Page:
In November 2021, during Ortega's fourth presidential inauguration, Nicaragua was in the media spotlight for receiving an Iranian delegation headed by Mohsen Rezaei, former commander of the Revolutionary Guards and Iran’s vice president of economic affairs. Rezaei is subject to an Interpol red notice and, therefore, an international arrest warrant for his alleged role in the July 1994 AMIA attack in Buenos Aires, Argentina, which left 85 dead and hundreds injured in the most significant anti-Semitic attack in modern South American history.

Raisi’s third and last stop was the Cuban capital of Havana where he was received at the Palace of the Revolution by President Miguel Díaz Canel. Both presidents signed a series of agreements that, according to releases from the Cuban government, included a memorandum of understanding to extend the communications between the two countries. Raisi and Díaz Canel also agreed to a new trade pact. Cuba and Iran have maintained a close relationship for more than 40 years, since August 1979, enhanced by the anti-American sentiment shared by both countries.

Affirming anti-Americanism was indeed an explicit goal of President Raisi’s full Latin American tour.

Pablo Jofre Real, a Chilean journalist aligned with the Iranian regime who collaborates with the main outlet for Iranian propaganda in Latin America, HispanTV, wrote in a June 12 article for TeleSurTV that "President Raisi's visit to the region is a balm and an encouragement—a breath of fresh air from the suffocating pollution of Washington. The three Latin American countries that are part of President Raisi's journey share, together with the Islamic Republic of Iran, a common experience of constant resistance to US hegemony from the moment of the birth of their respective revolutions." He added: "these three countries have joined together with the People's Republic of China and the Russian Federation in the formation of a new world order based on the self-determination of people and putting an end to totalitarian hegemonies presented under pseudo democracies. The job of our continent [Latin America] and especially of Cuba, Venezuela and Nicaragua, with Iran, must be to break the ties of US supremacy."

The implication is clear – Raisi’s tour of the three Latin American countries was about more than just trade.

Robert Evan Ellis, a professor and researcher on Latin America at the Institute of Strategic Studies of the US Army War College, had previously said in an interview for the US-based NTD news site that "the strategic implications are much greater than a simple agreement of trade. On average, these countries trade with Iran for just 2% of their total trade. I think that what is happening is the creation of a strategic alliance not only between Iran and the anti-American countries but an alliance that goes beyond that. Iran probably has more to discuss with Venezuela than a simple economic deal. Although the trade agreements that the two countries maintain allow them to evade US sanctions, Iran and Venezuela have been cooperating for some time on military drones. So those types of operations will probably be present in these conversations."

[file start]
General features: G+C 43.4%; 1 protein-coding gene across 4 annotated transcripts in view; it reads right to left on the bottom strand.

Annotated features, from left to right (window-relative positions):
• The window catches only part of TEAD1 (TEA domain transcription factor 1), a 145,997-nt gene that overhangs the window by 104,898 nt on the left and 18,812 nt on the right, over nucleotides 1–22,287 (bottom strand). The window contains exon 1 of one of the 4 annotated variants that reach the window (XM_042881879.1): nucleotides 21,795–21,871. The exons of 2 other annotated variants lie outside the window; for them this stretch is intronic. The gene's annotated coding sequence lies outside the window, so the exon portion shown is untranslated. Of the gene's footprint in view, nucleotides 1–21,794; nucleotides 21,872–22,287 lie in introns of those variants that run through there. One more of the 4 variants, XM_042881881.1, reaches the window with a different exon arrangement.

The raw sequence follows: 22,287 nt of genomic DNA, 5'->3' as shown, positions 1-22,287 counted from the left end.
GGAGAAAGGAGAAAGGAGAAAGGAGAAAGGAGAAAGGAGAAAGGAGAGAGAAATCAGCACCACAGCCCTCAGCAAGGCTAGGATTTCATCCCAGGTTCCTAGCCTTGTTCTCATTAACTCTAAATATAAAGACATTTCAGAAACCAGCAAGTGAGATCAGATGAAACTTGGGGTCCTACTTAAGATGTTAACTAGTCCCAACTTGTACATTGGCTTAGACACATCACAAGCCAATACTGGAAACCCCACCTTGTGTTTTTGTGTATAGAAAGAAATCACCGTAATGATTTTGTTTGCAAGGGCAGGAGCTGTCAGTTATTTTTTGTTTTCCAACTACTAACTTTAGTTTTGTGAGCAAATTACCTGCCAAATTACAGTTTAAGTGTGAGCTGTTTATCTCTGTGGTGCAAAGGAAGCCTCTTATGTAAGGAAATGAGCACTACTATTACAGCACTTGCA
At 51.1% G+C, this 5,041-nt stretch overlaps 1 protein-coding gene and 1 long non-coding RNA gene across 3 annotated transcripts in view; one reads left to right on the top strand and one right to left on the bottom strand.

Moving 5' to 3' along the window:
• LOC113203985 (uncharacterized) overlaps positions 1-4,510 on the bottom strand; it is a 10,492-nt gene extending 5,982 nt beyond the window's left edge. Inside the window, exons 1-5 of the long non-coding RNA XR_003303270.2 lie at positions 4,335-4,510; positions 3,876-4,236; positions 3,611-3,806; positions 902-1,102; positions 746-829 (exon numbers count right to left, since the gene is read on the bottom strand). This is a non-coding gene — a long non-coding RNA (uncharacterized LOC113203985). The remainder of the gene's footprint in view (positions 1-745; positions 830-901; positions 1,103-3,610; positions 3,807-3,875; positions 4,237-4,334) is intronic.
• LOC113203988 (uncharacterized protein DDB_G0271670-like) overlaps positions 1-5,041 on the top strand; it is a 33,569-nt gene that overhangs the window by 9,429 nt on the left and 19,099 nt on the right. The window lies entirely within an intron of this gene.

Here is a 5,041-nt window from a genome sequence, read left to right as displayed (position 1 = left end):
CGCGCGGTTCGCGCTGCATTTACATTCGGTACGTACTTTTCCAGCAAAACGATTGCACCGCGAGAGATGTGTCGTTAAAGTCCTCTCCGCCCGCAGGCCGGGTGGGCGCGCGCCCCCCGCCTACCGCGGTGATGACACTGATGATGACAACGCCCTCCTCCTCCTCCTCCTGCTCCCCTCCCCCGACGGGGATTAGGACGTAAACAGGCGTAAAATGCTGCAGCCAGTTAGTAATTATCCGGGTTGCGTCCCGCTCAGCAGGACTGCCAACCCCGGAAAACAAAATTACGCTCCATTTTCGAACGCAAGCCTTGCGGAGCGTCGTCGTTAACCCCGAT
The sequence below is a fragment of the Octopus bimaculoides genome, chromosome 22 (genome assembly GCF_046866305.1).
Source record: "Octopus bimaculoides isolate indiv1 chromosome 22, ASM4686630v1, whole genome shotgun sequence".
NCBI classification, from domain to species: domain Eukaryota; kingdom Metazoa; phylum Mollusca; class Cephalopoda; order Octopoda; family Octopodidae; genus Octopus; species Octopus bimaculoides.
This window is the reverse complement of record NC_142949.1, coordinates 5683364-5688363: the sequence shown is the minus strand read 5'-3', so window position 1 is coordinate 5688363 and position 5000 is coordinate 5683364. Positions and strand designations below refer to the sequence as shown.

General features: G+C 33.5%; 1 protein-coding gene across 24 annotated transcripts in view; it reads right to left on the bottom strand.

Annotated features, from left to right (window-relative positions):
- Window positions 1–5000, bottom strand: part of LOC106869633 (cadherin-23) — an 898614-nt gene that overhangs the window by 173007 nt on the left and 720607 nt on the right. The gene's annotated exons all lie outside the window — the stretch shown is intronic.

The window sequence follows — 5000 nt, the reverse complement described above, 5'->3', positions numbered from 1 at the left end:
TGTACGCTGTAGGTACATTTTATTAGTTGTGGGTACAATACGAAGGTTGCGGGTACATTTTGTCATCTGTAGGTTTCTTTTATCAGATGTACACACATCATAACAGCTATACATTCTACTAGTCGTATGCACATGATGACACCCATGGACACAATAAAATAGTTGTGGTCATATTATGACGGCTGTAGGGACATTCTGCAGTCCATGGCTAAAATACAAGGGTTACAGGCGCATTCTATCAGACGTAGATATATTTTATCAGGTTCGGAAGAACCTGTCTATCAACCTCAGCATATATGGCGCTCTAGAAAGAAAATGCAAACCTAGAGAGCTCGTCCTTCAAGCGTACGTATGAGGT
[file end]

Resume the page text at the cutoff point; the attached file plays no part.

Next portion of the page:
"Talking about Nicaragua, the Latin American country probably took advantage of this moment to revive what was once more modest cooperation. Nicaragua has less to contribute, but the two countries' discussion probably revolves around oil and food. Let's remember the visit of the oil minister to Nicaragua in 2022. In the case of Cuba, there is also relatively little to trade profitably, but surely the discussion will include exchanging oil for Cuban goods," Ellis added.

Asked about the ramifications of Raisi’s visit to Venezuela, Nicaragua and Cuba, and the strengthening of the alliances between the Islamic Republic and these three autocratic regimes, Ellis said that "the greatest repercussion for Latin America, regarding this rapprochement of Iran with Venezuela, Cuba and Nicaragua, is exactly the survival of authoritarian regimes in the area. Under the constant ‘signing of agreements’ new businesses can be managed between them that we do not know about and new strategies to evade sanctions."